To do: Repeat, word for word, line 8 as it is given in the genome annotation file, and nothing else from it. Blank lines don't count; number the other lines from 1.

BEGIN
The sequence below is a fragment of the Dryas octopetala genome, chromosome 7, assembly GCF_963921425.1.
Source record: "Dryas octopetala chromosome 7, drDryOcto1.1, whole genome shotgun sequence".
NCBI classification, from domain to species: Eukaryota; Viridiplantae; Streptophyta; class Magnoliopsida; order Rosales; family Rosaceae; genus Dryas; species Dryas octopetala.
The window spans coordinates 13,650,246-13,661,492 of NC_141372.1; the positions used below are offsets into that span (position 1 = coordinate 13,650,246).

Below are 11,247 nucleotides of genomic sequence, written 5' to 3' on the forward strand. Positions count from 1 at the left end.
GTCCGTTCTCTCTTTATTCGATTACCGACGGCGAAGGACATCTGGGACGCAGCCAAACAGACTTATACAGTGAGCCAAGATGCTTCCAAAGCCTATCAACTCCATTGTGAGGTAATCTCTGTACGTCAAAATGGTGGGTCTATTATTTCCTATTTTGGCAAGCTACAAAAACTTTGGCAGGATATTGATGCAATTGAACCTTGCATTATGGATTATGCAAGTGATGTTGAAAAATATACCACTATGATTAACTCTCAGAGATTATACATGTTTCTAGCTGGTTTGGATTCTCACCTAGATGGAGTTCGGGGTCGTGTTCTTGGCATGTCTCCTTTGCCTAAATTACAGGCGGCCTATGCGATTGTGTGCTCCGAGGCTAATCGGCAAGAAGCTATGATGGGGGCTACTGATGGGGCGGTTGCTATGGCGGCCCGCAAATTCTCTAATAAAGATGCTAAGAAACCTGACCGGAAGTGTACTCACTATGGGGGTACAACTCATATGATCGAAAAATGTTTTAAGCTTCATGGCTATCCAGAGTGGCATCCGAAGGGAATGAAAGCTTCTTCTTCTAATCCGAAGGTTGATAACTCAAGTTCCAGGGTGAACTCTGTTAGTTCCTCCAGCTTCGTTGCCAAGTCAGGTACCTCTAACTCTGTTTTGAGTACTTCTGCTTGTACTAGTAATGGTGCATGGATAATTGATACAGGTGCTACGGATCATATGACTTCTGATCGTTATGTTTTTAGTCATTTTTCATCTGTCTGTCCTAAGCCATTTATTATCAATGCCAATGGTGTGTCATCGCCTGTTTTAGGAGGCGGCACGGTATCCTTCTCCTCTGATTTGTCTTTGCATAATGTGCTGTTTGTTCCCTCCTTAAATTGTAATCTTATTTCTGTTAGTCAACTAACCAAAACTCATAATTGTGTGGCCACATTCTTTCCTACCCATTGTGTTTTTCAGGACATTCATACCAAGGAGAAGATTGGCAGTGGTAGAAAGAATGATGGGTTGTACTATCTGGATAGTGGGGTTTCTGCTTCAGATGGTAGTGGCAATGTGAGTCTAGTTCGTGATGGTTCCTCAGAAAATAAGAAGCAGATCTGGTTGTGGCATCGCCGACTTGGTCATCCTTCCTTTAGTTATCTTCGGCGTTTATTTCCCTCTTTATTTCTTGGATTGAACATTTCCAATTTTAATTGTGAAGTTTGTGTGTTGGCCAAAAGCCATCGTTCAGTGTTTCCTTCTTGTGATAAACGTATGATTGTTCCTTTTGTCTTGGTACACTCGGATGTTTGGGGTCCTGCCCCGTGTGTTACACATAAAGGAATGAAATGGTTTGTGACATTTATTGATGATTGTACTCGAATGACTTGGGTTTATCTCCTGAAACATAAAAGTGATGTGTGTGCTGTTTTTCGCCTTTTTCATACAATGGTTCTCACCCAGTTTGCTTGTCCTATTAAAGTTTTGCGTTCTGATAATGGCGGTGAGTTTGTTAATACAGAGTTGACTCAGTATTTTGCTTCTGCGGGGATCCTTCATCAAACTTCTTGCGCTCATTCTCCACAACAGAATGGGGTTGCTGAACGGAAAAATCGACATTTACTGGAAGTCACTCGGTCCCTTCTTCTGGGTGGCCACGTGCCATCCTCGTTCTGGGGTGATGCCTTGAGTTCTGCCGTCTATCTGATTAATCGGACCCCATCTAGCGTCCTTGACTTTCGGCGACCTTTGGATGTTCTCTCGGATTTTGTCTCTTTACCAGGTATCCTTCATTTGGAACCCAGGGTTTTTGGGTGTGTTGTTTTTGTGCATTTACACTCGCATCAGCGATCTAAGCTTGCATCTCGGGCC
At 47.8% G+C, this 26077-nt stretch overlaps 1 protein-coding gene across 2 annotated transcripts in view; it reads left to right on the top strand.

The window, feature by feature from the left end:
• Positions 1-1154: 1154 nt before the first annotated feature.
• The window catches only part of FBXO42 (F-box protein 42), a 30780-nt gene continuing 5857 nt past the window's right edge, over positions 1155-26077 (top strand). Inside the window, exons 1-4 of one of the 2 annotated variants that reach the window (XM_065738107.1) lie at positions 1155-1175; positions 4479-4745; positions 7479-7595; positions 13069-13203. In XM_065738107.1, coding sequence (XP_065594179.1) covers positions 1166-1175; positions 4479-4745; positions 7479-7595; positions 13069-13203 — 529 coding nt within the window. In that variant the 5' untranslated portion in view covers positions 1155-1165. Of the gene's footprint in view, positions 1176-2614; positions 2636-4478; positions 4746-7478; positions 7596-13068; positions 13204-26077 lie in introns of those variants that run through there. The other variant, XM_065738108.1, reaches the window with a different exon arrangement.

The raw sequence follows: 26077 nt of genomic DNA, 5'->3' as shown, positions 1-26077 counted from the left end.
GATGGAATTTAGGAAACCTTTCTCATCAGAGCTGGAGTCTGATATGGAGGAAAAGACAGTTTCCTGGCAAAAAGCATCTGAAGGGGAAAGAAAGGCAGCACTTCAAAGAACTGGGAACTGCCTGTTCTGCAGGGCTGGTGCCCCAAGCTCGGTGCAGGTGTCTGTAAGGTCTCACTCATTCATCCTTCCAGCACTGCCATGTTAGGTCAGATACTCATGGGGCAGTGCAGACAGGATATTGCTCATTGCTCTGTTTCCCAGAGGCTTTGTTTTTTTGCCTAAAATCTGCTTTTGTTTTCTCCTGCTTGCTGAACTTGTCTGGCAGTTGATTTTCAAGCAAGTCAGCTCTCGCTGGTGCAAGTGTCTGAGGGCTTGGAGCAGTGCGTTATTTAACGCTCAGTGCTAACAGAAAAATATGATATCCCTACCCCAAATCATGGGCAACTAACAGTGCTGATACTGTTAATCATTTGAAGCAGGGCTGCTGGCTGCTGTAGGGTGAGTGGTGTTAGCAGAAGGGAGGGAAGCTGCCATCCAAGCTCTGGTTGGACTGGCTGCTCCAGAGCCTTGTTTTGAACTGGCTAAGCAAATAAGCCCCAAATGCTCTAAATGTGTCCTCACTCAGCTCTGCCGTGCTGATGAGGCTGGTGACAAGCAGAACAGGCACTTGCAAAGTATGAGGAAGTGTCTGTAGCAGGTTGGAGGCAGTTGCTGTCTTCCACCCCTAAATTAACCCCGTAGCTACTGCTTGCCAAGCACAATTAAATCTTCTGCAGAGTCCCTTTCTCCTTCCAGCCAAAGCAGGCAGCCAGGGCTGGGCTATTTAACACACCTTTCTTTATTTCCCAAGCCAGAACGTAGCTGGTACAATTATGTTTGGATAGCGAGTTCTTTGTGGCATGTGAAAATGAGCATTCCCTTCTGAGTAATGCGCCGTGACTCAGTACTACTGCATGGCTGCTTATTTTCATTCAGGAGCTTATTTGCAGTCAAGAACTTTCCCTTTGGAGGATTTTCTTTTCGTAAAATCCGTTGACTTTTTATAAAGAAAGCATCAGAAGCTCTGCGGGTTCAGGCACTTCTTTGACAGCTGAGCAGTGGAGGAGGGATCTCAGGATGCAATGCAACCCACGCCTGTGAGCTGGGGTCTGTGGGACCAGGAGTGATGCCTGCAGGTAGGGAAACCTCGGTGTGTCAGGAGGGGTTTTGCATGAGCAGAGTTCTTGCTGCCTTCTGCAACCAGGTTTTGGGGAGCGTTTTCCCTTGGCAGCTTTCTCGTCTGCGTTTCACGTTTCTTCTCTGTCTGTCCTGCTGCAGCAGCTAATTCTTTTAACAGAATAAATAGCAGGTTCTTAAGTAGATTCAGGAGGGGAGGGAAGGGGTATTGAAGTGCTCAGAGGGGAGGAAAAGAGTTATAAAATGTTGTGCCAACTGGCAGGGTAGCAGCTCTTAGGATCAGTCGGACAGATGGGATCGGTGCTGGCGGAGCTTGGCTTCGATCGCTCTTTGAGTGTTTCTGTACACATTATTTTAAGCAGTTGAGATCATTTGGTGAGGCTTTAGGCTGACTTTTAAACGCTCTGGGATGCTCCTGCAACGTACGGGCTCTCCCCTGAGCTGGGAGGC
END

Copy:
The window, feature by feature from the left end: